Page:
Rogers Media sells MoneySense to Ratehub

Rogers Media Inc. has sold online personal finance portal MoneySense to Toronto-based fintech company RateHub Inc., for an undisclosed sum.

Media giant is reportedly considering selling off other publishing assets

MoneySense ceased publication as a print magazine in 2016, but has since become a web portal that Rogers says draws 700,000 unique visitors every month. (Andrew Vaughan/Canadian Press)

Rogers Media Inc. has sold online personal finance magazine MoneySense to Toronto-based fintech company Ratehub Inc., for an undisclosed sum.

Ratehub's core product is a rate-comparing tool at that gives the site's readers recommendations about various financial products. More than 5 million Canadians visit the site every year, the company says.

Ratehub was founded in 2010 and grew slowly until receiving $495,000 in government grants to support small technology companies. Then just this past January, the company raised $12 million from venture capital firm Elephant to finance growth.

MoneySense, meanwhile, is an online content portal that Rogers Media says is visited by 700,000 people every month. But it began as a printed consumer magazine that at its peak could claim more than 100,000 readers every issue.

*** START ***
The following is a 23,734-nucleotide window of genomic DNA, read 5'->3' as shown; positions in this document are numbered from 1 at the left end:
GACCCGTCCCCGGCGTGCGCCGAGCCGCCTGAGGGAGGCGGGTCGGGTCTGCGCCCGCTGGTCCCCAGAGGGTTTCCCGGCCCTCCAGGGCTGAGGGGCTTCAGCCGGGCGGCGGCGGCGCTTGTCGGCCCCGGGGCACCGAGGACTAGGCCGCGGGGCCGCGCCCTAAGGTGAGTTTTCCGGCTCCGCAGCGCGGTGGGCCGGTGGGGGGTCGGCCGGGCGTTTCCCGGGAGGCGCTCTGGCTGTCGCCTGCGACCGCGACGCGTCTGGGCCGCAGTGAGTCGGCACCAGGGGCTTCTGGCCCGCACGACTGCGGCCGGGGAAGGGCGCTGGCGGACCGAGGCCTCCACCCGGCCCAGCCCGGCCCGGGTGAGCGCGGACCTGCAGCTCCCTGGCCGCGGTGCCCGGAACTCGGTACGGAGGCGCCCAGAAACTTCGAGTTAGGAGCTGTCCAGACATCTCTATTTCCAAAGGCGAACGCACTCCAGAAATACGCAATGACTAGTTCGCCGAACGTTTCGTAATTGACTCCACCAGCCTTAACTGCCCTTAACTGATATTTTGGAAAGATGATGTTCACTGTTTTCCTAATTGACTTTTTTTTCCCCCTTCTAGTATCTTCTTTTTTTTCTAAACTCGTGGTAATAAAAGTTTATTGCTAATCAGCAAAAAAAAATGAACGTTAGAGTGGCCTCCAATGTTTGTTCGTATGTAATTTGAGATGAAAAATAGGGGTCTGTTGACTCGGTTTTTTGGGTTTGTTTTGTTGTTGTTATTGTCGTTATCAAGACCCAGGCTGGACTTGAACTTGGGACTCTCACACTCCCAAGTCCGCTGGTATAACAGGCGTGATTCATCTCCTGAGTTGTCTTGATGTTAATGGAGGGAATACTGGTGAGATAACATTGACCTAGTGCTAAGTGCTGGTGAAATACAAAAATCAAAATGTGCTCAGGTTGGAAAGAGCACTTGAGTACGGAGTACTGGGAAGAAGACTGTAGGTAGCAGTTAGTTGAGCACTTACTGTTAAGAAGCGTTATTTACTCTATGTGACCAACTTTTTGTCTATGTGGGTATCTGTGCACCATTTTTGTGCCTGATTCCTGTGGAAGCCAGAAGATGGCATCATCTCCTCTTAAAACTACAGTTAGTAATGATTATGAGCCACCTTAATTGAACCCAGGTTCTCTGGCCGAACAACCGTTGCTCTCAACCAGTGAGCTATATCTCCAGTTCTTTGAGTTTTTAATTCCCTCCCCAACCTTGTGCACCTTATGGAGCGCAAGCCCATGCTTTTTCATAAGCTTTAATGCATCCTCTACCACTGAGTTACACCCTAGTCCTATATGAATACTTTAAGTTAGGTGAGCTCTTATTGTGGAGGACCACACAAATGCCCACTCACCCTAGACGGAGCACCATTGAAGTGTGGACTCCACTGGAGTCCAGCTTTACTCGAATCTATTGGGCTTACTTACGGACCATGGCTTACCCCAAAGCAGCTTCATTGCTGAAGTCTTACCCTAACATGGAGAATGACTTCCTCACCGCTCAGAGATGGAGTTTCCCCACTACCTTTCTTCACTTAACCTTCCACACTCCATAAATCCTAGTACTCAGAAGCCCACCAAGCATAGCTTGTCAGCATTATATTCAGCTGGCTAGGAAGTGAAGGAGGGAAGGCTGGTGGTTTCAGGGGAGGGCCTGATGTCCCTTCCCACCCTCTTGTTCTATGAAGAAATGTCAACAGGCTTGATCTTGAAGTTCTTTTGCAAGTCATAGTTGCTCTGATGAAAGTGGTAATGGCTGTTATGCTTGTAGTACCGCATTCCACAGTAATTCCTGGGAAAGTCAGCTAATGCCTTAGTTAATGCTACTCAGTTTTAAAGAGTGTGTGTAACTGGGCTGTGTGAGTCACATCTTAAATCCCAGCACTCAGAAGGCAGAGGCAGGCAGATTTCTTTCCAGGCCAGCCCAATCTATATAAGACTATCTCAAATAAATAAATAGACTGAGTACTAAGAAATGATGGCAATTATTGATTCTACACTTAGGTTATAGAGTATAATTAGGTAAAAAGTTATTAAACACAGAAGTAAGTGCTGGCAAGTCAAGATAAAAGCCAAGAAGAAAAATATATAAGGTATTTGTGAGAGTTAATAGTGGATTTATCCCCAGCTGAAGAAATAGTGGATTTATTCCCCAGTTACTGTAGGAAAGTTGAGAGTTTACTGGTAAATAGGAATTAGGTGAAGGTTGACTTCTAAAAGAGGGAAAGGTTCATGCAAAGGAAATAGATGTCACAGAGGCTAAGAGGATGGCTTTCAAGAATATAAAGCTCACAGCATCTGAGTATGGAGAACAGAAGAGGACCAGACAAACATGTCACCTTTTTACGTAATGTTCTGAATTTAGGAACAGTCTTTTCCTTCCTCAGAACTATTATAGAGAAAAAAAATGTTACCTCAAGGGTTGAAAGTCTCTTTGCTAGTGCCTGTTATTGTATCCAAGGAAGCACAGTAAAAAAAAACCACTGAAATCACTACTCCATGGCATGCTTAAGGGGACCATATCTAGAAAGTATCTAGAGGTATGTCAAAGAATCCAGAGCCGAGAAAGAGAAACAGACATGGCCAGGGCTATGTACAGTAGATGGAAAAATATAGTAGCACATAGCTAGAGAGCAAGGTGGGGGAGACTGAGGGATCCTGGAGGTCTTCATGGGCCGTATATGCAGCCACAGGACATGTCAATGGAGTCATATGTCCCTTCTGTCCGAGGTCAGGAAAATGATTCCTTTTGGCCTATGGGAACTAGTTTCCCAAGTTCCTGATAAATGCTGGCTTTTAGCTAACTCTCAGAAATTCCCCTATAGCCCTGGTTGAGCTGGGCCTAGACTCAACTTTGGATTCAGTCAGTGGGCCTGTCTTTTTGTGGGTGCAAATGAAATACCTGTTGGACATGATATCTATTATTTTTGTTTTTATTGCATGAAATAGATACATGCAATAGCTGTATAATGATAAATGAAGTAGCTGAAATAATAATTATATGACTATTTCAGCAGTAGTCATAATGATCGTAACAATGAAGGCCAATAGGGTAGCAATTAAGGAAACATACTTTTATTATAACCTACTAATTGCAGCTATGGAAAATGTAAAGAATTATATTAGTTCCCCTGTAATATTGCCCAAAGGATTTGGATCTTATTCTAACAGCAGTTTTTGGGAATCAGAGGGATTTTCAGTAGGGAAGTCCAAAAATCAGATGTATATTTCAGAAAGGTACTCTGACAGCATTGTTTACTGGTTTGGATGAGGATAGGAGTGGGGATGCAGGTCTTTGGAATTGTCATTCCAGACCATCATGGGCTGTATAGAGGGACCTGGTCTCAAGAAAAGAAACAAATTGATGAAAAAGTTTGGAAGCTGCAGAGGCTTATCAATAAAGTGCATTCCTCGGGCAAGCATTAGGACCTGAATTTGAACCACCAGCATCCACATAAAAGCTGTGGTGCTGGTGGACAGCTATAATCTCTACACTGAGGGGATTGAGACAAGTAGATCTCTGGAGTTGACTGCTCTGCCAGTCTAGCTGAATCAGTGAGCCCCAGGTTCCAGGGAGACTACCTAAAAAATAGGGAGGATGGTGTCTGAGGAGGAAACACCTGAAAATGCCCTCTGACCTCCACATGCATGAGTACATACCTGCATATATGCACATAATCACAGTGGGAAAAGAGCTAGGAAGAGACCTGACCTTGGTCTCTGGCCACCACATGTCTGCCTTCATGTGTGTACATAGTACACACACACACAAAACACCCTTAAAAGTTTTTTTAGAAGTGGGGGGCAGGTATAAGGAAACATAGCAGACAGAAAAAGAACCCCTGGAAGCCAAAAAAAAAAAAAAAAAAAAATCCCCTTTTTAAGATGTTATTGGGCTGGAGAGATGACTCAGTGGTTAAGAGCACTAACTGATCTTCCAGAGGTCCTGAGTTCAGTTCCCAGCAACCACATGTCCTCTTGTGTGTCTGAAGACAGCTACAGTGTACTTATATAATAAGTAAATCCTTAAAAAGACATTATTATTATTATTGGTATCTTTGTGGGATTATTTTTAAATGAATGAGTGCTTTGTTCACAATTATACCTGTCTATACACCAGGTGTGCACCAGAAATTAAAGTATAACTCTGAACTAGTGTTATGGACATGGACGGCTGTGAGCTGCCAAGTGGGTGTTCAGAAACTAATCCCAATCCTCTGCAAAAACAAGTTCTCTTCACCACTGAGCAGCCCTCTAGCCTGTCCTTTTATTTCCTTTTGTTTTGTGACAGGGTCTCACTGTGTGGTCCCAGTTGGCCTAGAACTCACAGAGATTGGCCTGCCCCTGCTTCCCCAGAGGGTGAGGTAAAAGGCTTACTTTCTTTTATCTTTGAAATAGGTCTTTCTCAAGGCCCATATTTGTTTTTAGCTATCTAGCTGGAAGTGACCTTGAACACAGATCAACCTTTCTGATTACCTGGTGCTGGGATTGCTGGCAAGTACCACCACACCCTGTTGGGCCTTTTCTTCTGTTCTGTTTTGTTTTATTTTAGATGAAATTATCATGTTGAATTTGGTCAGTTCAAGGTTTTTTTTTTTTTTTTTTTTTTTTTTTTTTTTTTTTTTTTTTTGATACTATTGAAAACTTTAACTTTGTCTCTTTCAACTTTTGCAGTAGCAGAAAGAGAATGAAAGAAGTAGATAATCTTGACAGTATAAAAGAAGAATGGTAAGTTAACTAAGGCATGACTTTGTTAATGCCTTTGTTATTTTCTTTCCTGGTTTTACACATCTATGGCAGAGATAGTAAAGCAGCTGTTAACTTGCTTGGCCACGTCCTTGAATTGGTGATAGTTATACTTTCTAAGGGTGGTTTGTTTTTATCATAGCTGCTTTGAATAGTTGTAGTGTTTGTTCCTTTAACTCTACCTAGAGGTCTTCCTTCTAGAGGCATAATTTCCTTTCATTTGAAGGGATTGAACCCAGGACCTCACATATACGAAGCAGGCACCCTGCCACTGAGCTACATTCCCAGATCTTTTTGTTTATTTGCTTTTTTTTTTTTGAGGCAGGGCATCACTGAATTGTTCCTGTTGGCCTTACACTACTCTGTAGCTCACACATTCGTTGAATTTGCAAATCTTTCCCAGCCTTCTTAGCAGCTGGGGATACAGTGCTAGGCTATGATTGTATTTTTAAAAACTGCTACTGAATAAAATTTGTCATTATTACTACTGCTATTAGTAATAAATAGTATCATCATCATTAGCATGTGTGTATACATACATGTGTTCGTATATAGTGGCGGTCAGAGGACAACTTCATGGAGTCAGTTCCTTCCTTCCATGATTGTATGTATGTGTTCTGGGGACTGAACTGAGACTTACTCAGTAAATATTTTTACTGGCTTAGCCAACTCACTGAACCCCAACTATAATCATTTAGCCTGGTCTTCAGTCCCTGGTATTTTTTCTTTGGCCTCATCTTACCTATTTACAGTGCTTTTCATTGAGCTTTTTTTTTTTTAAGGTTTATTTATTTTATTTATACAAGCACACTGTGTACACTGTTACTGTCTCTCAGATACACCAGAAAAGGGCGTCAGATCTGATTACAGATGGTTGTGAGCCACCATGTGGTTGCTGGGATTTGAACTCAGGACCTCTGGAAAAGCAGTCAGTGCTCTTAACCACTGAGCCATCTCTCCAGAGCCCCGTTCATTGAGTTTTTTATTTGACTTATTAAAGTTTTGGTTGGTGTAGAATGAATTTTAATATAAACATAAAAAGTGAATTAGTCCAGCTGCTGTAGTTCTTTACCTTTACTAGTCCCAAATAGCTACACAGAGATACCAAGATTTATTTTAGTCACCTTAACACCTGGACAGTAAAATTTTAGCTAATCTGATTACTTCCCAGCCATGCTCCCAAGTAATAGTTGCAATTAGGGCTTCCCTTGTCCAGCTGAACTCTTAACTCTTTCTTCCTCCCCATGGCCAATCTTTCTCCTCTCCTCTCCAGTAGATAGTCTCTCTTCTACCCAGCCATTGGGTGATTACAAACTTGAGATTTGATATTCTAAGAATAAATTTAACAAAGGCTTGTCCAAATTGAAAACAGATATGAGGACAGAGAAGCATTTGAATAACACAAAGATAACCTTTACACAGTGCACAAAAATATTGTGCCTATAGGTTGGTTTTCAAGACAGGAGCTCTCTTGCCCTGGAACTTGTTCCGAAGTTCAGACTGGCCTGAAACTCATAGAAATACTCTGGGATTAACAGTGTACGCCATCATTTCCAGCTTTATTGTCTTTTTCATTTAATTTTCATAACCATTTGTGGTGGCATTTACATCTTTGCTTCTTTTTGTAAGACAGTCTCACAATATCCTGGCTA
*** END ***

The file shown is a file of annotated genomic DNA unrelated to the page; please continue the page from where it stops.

But like many magazines in recent years, MoneySense was walloped by a decline in advertising and circulation revenue. Rogers Media ultimately axed the print version of MoneySense as part of sweeping cutbacks in the fall of 2016. Since then, it has operated solely as a web portal with no permanent staff.

The deal, announced Thursday, is set to close on Sunday. Financial terms were not disclosed, but Ratehub says it plans to operate as an independent portal, not include its content inside 

"We want to maintain MoneySense's brand as a trusted source of financial advice for Canadians, and we believe it has even more room to grow," Ratehub cofounder Alyssa Furtado said in a statement about the transaction.

"It was important to us to find a good home for MoneySense, where the brand would continue to flourish and deliver high-quality content," Rogers Media president Rick Brace said.

The deal comes against the backdrop of reported ongoing efforts by Rogers Media to sell off a number of its other publishing properties. As first reported by the Globe and Mail, Rogers Media was finalizing a deal to sell off Maclean's, MoneySense, Canadian Business, Today's Parent, Flare and both the English and French versions of Chatelaine to publisher Graham Roustan, who owns The Hockey News, when the deal fell apart at the eleventh hour after Rogers Media solicited other offers and Roustan withdrew his.

A spokesperson for Rogers Media had no comment when asked by CBC News on the status of the company's reported interest in selling off other publishing properties.